Love the ones you’re with.  Hold them up in prayer.  You may be all they’ve got.

 


Gastric Bypass Update:

I’m at 2 1/2 years post surgery. I’m maintaining.  I’d like to lose 10 more pounds, but most people do, right?

 

 

Hugs, Heartbreak, and Hope

There’s been an undercurrent of sadness over these past few weeks.  I haven’t felt much like writing because I just felt too sad.  A dear friend died of stage IV liver cancer, suddenly.  Tina was a hug that let go too soon.

I couldn’t write about anything else.  I felt like if I wrote about her, I’d be taking something from her.  Her story wasn’t mine to tell.  On the other hand, if I wrote about something else, it felt disingenuous. So I just…stopped…writing.  What do you say when tragedy happens?  What can you say to mend hearts?

Over the past few weeks, there have been catastrophic hurricanes and subsequent displacement of people from their homes and livelihoods. Not to mention the people I know who are suffering from broken hearts of a different sort, their marriages unraveling and the happy lives they thought they’d have, upended.  And then the Las Vegas shooting.  This isn’t an exhaustive list of the sadness, just a few examples.  When you’re a sensitive soul, these things get to you.  It’s hard to shut it out and ignore the pain.  It’s equally as hard to sit with it, in it, and dwell on it when there’s very little you can do to fix it.  So what do we do?  How do we respond when there’s all sorts of pain, a constant barrage of grief, at our doorstep?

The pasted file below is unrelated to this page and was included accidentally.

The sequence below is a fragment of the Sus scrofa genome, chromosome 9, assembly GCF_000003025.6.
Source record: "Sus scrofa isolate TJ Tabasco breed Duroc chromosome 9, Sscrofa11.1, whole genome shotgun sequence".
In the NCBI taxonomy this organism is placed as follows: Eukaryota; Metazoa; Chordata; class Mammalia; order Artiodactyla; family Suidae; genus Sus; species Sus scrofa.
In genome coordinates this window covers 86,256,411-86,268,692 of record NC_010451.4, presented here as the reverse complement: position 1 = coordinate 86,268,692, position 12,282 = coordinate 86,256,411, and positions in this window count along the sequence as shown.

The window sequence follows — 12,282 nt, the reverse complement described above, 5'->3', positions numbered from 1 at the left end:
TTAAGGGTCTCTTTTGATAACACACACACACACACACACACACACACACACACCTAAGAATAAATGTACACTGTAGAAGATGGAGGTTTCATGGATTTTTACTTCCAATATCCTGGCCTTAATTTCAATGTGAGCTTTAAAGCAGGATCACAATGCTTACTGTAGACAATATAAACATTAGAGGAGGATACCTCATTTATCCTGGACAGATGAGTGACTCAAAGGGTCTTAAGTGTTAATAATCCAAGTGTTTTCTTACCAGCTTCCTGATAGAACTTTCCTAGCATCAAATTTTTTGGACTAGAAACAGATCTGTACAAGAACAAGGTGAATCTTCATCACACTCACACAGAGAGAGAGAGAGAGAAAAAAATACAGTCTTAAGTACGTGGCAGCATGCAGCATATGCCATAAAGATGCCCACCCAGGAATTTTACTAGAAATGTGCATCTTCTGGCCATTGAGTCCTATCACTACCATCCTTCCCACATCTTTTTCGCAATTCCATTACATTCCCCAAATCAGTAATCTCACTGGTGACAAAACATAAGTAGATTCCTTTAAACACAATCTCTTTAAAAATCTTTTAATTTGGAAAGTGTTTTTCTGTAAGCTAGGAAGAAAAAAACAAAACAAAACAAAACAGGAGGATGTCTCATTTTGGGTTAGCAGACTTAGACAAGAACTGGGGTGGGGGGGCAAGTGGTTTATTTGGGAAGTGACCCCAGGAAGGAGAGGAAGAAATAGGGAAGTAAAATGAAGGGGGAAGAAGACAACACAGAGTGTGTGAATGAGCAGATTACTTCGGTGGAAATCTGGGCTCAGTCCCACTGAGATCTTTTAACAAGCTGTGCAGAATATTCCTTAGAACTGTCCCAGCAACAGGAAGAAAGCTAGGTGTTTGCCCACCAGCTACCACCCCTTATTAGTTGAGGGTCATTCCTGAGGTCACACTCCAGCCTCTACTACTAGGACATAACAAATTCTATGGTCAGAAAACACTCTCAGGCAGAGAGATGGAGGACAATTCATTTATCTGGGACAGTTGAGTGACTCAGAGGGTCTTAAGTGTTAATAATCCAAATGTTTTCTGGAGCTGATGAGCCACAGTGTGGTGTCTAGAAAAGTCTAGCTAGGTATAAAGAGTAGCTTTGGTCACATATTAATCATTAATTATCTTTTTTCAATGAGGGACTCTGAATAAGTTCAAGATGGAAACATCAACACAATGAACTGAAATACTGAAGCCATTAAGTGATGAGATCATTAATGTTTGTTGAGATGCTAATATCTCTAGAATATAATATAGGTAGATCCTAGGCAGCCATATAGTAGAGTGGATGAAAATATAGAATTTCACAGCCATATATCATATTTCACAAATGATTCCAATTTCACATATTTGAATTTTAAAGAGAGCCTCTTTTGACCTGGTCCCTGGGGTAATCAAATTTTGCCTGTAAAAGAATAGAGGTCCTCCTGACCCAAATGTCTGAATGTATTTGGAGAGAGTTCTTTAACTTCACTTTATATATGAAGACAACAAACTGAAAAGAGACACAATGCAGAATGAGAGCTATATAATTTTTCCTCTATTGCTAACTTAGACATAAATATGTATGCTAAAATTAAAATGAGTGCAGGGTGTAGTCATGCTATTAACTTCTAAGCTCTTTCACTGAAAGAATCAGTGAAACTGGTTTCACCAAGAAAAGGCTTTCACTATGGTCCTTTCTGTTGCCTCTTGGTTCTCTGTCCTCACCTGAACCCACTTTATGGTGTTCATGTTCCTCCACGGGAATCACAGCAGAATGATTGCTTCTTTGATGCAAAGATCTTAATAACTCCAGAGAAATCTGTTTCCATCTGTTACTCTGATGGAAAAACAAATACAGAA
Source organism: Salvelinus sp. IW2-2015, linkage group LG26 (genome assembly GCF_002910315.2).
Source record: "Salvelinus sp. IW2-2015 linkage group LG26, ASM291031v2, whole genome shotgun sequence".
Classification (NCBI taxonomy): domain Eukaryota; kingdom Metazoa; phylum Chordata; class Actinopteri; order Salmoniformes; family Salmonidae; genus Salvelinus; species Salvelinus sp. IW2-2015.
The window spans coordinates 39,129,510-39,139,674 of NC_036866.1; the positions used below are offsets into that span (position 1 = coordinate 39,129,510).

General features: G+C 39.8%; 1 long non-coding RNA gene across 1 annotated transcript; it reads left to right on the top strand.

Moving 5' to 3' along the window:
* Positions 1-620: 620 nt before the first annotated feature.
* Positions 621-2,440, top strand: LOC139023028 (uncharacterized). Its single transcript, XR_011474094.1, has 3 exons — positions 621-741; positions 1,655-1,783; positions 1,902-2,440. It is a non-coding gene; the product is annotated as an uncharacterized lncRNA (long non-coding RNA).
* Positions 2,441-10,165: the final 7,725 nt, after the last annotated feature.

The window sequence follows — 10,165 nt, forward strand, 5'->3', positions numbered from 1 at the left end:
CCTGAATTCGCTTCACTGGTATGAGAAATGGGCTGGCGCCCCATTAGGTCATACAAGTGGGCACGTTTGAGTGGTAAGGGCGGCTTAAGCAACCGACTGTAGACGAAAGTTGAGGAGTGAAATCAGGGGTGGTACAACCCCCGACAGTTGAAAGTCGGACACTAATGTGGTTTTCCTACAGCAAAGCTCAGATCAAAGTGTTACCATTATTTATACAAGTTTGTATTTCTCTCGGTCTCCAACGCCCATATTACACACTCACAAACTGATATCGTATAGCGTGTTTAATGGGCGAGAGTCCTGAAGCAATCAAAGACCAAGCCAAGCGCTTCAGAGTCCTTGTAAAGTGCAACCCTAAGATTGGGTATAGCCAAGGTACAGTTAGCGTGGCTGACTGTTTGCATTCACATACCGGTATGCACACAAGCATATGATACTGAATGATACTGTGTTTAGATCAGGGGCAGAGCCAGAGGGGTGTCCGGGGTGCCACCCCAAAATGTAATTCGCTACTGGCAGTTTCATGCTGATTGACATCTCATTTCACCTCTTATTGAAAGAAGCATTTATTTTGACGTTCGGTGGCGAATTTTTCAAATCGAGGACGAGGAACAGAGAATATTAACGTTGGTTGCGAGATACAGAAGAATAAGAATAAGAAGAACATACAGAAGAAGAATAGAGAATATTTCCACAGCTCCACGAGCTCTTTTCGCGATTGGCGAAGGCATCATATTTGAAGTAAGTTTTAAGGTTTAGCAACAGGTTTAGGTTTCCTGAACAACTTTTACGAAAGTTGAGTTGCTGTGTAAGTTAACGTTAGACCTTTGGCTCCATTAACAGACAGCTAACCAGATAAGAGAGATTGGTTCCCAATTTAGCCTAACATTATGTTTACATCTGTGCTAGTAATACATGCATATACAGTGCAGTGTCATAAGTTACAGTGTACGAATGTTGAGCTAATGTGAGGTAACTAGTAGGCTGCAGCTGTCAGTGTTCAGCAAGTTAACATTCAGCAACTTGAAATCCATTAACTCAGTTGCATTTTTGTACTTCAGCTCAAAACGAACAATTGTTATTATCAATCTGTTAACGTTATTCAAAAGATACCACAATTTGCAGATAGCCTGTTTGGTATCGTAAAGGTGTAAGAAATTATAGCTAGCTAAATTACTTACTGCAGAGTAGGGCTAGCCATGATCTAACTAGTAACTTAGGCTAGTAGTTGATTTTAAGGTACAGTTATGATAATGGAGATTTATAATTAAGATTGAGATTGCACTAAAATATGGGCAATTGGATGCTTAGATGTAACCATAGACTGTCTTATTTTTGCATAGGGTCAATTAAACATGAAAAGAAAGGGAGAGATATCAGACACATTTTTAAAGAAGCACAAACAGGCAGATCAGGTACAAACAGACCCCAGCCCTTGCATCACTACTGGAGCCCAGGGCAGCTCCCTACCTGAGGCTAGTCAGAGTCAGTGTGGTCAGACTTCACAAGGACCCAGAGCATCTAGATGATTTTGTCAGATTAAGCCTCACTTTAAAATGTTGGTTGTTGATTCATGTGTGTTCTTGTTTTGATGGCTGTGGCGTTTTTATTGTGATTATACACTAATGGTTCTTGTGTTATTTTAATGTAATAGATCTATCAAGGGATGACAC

You start coping by watching endless episodes of BBC and listening to books on Audible.  (Yes, this is what I did.)

In an episode of Call the Midwife, a young woman’s boyfriend died suddenly in an accident.  As she’s lamenting with a nun, the nun says, “God isn’t in the event.  He is in the response to the event.  In the love that is shown and the care that is given.”

A Jewish grandmother in this episode survived the Holocaust had suffered for 12 years without leaving her home, her way of coping and insulating herself from the world.  Her twenty-something daughter was giving birth in the home, as many births happened in those times.  Shortly after the birth, the grandmother mustered the courage to leave her home and visit the midwife who had helped with the birth of her granddaughter.  The midwife, who’d just lost her boyfriend, broke into tears. The grandmother encouraged her with these wise words, “You will feel better than this.  Maybe not yet, but you will.”  The midwife questioned reluctantly in an uncertain voice, “Will I?”  Again, the grandmother replied with certainty, “Yes. You just keep living, until you are alive again.”  Remember, she had survived the Holocaust.  She spoke hope to the young woman.  Her hope came from the trajectory of her pain.